No. 1: Rose won’t forsake his Team USA commitment — The U.S. Men’s National Team is practicing away in Chicago on the second leg of its preparation stint for the 2014 FIBA World Cup. It’s the first time the squad has practiced since Paul George suffered his leg injury during the team’s scrimmage in Las Vegas. His absence from the team — coupled with Kevin Durant pulling out from the team for personal reasons — has thrust Bulls star Derrick Rose into the spotlight as the likely No. 1 option on the squad. Rose, for his part, told the media after Thursday’s practice he’s sticking with Team USA no matter what. The Chicago Tribune‘s K.C. Johnson has more:
But seeing Paul George on his back, his right tibia and fibula fractured and his 2014-15 NBA season over before it began, won’t deter Rose from his commitment to USA Basketball and his own comeback. The Bulls star stated as much on Thursday following Team USA’s practice at Quest Multisport, Rose’s first public comments since George’s horrific injury cut short an intrasquad scrimmage in Las Vegas on Aug. 1.
“I have no fears, I have faith,” Rose said. “I know that I’m going to be fine. I know that I busted my ass the entire two summers — you can say two seasons — to get back to where I am right now. Just try to keep it moving, stay positive every day, do everything consistent like I’ve been doing.
“I think everything will go my way.”
And so Rose keeps pushing forward, on to a Friday practice and Saturday exhibition against Brazil at the United Center. Next week, training camp shifts to New York and more exhibitions before the FIBA World Cup begins in Spain on Aug. 30.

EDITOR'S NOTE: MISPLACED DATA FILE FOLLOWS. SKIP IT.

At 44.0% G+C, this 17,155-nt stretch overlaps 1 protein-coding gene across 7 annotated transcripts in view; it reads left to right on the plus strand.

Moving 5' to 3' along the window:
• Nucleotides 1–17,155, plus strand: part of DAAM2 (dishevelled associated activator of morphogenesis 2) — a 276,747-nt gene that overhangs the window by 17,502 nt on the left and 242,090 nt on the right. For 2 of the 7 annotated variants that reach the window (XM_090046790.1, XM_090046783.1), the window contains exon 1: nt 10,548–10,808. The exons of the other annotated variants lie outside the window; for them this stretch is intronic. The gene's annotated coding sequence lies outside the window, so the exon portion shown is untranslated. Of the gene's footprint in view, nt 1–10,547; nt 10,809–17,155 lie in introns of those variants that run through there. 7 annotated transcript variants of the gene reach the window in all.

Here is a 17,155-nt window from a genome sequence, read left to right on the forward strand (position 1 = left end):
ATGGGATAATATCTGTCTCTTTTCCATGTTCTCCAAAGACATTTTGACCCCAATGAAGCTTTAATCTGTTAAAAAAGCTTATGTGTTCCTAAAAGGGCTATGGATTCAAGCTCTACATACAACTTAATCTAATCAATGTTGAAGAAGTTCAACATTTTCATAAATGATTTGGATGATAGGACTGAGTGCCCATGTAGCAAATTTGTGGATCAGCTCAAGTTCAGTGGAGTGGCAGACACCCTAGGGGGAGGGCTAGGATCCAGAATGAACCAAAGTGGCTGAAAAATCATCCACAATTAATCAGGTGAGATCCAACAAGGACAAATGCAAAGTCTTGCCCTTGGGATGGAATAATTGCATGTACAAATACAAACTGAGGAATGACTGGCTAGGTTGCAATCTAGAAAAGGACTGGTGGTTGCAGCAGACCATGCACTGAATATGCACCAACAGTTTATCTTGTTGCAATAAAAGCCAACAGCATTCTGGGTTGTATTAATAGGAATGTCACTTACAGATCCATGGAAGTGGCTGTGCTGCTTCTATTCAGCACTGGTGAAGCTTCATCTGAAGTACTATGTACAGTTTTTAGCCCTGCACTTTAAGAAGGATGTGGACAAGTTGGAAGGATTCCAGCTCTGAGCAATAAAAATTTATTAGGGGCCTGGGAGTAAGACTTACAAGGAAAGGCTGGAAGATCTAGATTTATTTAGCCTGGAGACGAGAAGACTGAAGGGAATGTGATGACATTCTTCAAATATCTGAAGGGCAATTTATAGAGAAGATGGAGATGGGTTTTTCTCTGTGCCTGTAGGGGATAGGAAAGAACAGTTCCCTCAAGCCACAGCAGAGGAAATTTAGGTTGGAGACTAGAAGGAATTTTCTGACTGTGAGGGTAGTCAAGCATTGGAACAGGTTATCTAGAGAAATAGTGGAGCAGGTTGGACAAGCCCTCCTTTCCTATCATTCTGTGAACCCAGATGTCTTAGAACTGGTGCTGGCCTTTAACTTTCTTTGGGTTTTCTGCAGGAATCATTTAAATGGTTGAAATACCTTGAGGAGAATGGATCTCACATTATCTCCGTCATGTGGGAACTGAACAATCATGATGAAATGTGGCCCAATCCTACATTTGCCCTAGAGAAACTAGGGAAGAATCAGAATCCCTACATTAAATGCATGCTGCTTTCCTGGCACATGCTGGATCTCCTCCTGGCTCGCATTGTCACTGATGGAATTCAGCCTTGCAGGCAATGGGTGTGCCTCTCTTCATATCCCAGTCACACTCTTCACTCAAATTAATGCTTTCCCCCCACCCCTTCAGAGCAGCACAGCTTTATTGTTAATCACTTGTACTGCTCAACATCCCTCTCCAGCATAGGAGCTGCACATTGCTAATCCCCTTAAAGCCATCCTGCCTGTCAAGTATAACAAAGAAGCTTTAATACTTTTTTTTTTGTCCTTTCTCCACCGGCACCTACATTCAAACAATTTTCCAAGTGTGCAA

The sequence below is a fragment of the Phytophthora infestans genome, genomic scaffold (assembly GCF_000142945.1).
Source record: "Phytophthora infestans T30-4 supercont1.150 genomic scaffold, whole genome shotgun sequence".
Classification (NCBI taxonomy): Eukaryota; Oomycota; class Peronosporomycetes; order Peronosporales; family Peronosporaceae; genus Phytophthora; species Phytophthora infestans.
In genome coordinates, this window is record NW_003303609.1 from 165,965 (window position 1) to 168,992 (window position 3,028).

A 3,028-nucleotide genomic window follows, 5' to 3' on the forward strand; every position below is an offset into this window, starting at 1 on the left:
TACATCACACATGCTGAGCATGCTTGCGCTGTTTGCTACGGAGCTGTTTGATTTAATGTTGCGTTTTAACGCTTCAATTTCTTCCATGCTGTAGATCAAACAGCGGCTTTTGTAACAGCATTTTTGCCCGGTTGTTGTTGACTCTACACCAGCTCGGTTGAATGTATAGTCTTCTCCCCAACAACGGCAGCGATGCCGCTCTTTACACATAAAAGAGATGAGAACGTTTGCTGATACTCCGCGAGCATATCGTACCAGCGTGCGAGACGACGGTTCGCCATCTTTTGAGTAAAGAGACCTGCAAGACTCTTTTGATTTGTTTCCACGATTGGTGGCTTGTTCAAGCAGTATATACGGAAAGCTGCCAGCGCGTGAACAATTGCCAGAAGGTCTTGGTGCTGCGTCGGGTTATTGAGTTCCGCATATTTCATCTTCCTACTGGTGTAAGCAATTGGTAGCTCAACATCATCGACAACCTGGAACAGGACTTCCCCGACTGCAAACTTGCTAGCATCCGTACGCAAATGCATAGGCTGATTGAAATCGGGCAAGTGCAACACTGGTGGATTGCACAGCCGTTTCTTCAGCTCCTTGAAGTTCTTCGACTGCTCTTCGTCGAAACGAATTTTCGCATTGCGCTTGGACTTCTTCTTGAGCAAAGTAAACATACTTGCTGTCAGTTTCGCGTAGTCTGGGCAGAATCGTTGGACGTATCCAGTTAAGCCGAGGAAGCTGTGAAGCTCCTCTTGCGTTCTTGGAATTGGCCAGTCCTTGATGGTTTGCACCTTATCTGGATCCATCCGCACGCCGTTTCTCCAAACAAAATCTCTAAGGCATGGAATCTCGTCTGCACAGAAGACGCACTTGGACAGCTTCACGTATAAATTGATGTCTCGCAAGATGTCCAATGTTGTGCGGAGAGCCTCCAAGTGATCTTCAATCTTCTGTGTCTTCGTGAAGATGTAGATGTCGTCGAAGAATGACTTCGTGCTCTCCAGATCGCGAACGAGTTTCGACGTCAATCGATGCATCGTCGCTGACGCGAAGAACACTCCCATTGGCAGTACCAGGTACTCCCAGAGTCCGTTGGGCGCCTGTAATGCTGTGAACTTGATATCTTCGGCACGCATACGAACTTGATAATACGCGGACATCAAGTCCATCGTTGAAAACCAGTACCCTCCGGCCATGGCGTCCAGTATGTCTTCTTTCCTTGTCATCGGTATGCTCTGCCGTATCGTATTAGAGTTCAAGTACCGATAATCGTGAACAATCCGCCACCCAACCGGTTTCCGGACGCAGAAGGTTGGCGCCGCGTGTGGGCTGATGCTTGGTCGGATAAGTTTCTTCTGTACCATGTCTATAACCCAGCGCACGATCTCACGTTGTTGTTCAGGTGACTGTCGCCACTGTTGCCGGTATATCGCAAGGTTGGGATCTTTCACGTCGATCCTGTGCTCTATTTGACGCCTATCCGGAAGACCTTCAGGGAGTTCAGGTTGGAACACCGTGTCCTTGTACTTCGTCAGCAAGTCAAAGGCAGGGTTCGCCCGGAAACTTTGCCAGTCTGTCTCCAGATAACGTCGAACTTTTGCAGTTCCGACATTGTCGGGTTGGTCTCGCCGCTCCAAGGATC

Neither Rose nor USA assistant coach Tom Thibodeau believes George’s injury or Kevin Durant’s subsequent departure create an added burden.
“There’s a lot of depth to this team,” Thibodeau said. “We have a ton of scoring. “I don’t think anyone is going to be taxed with heavy minutes.
“That’s the value of having depth. I still think it’s good for him to come back in this setting.”
No. 2: Blazers’ brass submit All-Star Game bid — The Portland Trail Blazers have been in the NBA since 1970, have won a championship and appeared in three Finals and boast a rich history of overall success. One thing Portland doesn’t have on its franchise resume, though, is having served as host to an NBA All-Star weekend. The team is hoping that will change soon, though, after submitting a bid for a future All-Star Game/weekend, writes Mike Tokito of The Oregonian:
The Portland Trail Blazers are one of three NBA teams that have never been given the opportunity to host the league’s All-Star Game. The franchise took a major step toward changing that Thursday, submitting a bid to host the 2017 or 2018 game at the Moda Center.
Team president Chris McGowan, who spearheaded the bid, said the game, along with the numerous activities that surround it, would be a major high point in the state’s sports history.
“It’s going to be the biggest event from a sports perspective hosted in Oregon’s history, I think,” McGowan said.
McGowan said the league sent teams bid packets that asked for information on hotel availability, arenas, airports, sites that could host events and other data.
“It’s very comprehensive,” McGowan said. “It’s probably 60 or 70 pages.”
The Blazers submitted their bid Thursday, one day ahead of Friday’s deadline.
McGowan said he has not yet been told when the league would make a decision, but he understands it could be as early as the first quarter of 2015.
Earlier this week, the Charlotte Hornets announced they had submitted a bid. McGowan is not sure what Portland’s other competition will be.
“I’ve heard rumblings that there are anywhere from six to 10 teams that are going to be bidding,” he said. “But I haven’t heard specifically of any other teams other than us and Charlotte.”